Once the metadata has been defined for a given application database, the iTopia framework 230 provides a generic implementation of many basic and advanced features, such as table queries, table maintenances, data validation, view customization, linking, etc. If particular business rules are required, they are added through a mechanism called “extension points”. The iTopia framework 230 will apply extension logic at these precise points to allow the generic implementation to be supplemented with non-generic, or custom, business logic.

Extensions are Java™ classes containing business logic that applies to a specific business context, such as a particular table or field in a table. Extensions are dynamically loaded by the framework 230 based on a naming convention and a defined interface. Therefore, when iTopia 230 is validating data for a particular table, it will attempt to load a class whose name contains the table name and follows the naming convention. If a class with that name is found, it will invoke the appropriate method in it. The following is an example that illustrates this concept. An order entry system has an order table that represents orders. This table has a requested delivery date column that stores the date the customer requested the order be delivered. When a user enters orders into the system, generic iTopia validations will ensure that the value entered by the user is a valid date, however, custom business logic is required to ensure the value meets certain extra requirements, for example, that the date provided must be at least one day after the current date. This custom requested delivery date validation is supplied in an extension class.

There are extension points defined for field defaulting, formatting, validation, disabling, and for pre and post table inserts, updates, and deletes, to name a few. Each extension point has an application programming interface (“API”) in the form of a Java™ interface class that defines what the extension can do at that particular point. The extension point API both enables and restricts the developer. It enables the injection of business logic, but it also restricts how and where and what business logic may be applied. It does so to ensure that the developer can easily do what the extension point was intended for, and cannot do something that the iTopia framework 230 does not expect and cannot handle.

Referring again to FIG. 4, the core 401 of iTopia 230 is located in the Enterprise Java Beans™ (“EJB”) layer 400. The EJB layer 400 holds all of the business rules and it controls business flows such as the allocation of goods, order fulfillment, shipping, etc. The EJB layer 400 has a core or foundation layer 401 that consists of common routines and utilities, such as functions for logging, retrieving multi-lingual messages, accessing the metadata, security, connectivity to the databases, directory servers, triggers for the execution of a report which consists of sending a request to the BI server 163, etc. The core 401 of iTopia 230 implements the concept of application-level code extensions 402. One may think of code extensions as plug-ins. These are what hold the actual business logic for an application. Application-level code extensions 402 are kept separate by application or system such as the DMS 471, WMS 220, and TMS 473.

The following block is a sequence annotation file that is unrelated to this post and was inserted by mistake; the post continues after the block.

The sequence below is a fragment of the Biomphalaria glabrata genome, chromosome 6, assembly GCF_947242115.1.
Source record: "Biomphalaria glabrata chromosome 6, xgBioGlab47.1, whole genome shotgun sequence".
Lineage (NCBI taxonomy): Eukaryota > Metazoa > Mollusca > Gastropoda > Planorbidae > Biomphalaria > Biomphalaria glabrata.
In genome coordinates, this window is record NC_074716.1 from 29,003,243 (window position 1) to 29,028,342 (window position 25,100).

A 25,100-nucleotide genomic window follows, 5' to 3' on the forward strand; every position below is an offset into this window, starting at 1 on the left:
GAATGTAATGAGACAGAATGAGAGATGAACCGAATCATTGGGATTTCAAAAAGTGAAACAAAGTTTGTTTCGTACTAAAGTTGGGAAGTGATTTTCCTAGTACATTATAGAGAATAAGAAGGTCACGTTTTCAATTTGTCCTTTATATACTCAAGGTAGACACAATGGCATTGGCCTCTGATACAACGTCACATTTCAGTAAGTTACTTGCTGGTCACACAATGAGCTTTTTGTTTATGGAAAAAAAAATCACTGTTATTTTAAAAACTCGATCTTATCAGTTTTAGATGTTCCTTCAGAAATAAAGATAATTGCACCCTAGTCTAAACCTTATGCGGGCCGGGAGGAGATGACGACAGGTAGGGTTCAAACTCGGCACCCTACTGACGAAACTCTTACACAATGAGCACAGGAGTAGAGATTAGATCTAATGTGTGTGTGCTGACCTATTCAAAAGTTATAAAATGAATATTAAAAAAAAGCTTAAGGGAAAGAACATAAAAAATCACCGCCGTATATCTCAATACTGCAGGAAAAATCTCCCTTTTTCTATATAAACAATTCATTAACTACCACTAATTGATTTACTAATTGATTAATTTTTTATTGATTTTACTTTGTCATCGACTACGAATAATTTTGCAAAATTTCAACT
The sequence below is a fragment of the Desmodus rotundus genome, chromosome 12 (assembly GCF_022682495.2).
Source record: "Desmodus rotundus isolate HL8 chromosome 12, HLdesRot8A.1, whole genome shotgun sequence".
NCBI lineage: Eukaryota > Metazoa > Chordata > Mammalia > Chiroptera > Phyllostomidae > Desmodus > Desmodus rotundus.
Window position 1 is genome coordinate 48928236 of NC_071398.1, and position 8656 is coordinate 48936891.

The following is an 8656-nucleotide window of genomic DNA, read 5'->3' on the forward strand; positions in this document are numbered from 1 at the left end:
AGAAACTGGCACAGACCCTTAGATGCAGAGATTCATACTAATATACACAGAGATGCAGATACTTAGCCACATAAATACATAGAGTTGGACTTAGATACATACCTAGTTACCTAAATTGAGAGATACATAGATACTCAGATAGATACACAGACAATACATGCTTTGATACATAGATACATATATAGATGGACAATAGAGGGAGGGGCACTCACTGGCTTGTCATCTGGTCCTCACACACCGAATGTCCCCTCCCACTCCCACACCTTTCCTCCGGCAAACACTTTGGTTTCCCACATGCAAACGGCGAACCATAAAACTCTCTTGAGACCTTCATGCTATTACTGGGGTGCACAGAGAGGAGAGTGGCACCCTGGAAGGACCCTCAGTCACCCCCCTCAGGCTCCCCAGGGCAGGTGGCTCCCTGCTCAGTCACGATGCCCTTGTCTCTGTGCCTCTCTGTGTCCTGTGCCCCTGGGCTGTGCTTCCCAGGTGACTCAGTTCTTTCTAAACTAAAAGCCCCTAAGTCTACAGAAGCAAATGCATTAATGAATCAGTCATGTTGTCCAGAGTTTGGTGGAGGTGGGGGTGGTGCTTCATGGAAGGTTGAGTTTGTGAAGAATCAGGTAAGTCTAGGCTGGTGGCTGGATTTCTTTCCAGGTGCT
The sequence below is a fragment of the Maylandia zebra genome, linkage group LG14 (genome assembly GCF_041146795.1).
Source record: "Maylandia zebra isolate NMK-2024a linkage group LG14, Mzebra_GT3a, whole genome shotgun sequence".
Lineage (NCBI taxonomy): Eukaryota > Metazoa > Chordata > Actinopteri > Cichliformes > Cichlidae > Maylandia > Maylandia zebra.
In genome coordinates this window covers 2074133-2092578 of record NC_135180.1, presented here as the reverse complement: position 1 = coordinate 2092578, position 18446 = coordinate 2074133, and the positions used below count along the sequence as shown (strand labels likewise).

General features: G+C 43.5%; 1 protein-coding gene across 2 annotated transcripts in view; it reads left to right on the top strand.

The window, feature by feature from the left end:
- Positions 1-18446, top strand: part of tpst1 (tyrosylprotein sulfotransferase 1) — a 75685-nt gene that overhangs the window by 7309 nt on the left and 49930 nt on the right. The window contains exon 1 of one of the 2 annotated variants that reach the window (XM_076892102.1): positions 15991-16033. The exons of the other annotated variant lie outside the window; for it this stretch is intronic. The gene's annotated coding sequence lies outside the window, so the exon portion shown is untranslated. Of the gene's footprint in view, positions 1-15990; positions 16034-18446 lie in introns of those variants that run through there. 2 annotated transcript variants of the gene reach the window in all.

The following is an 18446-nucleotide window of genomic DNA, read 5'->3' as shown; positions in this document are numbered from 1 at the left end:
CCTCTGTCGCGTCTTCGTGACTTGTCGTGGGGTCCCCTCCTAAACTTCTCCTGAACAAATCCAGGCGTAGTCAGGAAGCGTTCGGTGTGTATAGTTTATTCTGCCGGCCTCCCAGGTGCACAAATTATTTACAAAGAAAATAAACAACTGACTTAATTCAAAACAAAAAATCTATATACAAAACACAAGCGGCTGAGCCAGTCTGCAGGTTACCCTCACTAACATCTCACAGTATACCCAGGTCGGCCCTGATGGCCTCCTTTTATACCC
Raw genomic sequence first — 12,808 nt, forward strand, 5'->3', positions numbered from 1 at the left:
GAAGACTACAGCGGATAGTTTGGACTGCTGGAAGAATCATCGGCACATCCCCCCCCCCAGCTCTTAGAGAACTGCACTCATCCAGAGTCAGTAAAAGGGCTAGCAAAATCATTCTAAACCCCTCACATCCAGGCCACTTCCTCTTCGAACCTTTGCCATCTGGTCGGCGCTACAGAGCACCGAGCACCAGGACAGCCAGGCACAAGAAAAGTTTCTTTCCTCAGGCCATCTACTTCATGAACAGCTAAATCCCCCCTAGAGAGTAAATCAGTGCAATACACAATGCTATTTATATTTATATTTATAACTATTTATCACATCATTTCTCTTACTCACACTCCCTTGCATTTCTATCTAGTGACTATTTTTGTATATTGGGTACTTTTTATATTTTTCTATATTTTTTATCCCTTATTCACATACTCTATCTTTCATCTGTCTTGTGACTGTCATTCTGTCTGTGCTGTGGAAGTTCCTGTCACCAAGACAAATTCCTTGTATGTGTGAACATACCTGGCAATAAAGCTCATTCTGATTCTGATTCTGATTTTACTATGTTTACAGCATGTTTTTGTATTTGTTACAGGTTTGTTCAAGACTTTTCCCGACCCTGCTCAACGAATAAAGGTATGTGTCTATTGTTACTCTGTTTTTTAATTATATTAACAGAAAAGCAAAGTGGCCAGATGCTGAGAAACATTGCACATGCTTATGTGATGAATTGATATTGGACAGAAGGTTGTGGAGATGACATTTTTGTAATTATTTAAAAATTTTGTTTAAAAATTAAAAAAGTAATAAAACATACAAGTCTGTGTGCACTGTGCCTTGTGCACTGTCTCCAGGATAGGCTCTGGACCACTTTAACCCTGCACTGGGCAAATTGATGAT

Layered on top of the business logic layer 400 (i.e., iTopia core 401 plus application-level code extensions 402) is the presentation layer 403 which is referred to as the Web application layer. This presentation layer 403 is responsible for the delivery and formatting of data provided by the business logic layer 400. It relieves the business logic layer 400 of concerns regarding syntactical differences in data representation within the end-user systems. iTopia 230 supports a presentation format for human consumption within a Web browser and a format for integration to and from an external system 167.

The presentation format for human consumption is referred to as the iTopia Web user interface (“WUI”) 404. The presentation format for external systems is referred as the iTopia integration services 405. External systems 167 can integrate with iTopia through this presentation format. Two mechanisms are provided within iTopia integration services 405. They are web services 406 and queue-based services 407 which allow for, amongst other things, the exchange of extensible markup language (“XML”) files.